‘ls’ command very slow


I have about 17k files in a directory. When I run ls directory, I have to wait for about 15-20 seconds before the results are displayed. On the other hand, when I run ls directory | wc -l or ls directory | grep .xyz, the results are displayed immediately.

Why does this happen and is there a way to fix this?

Best Answer

I'm going to guess that you're using Linux.

  1. If your ls command is aliased such that it shows files & folders in colour, then it needs to find out each item's permissions (a stat() call) and whether it has any "file capabilities" set (a getxattr() call) in order to choose the right colour. Depending on file system, these calls can be fairly slow if the required metadata hasn't been cached in RAM yet. [Extended attributes often live in the data area, so each getxattr results in HDD seeks.]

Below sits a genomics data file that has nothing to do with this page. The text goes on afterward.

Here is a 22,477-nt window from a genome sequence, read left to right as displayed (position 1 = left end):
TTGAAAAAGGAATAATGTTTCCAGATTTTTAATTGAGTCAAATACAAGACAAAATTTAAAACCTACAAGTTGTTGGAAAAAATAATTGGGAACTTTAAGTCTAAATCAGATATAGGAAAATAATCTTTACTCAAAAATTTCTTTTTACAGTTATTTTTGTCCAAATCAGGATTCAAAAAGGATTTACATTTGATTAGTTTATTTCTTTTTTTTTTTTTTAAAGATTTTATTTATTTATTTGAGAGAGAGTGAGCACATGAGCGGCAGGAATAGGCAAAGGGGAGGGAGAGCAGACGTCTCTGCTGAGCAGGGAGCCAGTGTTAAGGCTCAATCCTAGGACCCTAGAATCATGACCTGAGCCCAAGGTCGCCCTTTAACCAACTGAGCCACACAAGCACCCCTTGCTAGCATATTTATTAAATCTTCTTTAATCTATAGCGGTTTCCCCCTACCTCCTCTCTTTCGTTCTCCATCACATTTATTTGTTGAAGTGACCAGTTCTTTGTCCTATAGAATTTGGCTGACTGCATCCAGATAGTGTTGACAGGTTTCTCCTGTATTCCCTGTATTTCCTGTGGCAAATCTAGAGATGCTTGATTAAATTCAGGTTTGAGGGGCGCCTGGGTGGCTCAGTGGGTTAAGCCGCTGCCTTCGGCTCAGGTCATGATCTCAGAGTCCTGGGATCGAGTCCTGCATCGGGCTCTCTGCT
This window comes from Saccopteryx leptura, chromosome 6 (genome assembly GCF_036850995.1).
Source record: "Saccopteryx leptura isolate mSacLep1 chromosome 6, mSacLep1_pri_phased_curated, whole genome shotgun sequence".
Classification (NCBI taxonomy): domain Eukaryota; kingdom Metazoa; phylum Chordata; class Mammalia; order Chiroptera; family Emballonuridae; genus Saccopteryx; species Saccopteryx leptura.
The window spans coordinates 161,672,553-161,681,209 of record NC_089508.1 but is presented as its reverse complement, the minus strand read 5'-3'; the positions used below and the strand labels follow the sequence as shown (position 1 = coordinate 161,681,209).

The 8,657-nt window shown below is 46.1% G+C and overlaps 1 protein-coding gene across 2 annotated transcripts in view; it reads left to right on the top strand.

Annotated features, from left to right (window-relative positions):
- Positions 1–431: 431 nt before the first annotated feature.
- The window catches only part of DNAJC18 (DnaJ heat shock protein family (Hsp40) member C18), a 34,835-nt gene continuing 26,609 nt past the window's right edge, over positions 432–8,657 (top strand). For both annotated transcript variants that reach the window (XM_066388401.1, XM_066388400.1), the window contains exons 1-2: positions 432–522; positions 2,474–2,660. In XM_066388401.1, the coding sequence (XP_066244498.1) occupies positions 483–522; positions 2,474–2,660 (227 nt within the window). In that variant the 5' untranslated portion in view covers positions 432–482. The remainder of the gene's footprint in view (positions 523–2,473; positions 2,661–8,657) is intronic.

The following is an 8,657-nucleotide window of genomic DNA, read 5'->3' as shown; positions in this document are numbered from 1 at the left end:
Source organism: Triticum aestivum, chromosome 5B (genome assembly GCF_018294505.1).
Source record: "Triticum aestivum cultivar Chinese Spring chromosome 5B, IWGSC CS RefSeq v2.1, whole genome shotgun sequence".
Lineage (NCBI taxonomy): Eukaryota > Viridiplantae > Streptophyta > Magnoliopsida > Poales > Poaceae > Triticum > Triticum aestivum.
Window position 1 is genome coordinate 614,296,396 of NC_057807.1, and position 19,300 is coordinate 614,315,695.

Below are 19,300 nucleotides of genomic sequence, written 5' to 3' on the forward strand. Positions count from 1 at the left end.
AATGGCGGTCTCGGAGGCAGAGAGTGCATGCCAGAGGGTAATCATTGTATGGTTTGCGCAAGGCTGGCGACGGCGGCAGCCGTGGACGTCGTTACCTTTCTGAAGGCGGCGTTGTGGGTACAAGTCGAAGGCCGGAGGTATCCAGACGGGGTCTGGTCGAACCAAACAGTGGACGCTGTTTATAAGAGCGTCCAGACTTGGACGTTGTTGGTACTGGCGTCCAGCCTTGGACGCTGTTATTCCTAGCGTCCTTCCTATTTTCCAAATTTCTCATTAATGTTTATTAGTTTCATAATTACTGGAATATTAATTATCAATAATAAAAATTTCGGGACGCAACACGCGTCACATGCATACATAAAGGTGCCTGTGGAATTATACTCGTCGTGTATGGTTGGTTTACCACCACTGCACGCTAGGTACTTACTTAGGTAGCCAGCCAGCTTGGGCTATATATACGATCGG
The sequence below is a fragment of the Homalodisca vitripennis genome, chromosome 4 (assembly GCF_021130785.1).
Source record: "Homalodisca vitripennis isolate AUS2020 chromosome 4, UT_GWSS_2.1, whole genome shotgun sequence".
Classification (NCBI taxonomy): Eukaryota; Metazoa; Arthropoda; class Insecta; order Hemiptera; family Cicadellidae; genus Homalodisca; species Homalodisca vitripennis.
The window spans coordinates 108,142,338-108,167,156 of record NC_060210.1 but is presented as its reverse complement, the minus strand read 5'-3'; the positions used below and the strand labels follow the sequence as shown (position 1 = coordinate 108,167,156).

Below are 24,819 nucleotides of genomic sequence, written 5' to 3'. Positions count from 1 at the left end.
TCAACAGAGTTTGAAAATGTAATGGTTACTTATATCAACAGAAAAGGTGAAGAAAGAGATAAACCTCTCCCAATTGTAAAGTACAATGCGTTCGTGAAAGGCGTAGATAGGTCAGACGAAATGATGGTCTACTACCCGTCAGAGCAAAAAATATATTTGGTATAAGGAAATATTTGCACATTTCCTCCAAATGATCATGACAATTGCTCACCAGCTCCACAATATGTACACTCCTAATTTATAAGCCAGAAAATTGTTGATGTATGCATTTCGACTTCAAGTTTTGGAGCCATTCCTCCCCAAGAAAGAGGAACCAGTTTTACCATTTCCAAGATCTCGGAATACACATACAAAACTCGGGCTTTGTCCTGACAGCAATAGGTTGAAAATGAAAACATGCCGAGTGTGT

On the other hand, ls | when redirected to a pipe automatically disables colouring, so it no longer needs to do any extra checks – just a straightforward readdir() loop which returns the file name and type, and the kernel likely even implements read-ahead for that.

  2. Normally ls columnates its output, which means it has to read the entire directory before it can output anything at all. When run through a pipe, it automatically disables the columns mode and this buffering is no longer needed. (The total run time isn't necessarily faster, but the output begins earlier, making it feel more responsive.)

Use strace or perf trace to check which system calls, if any, are taking a long time.

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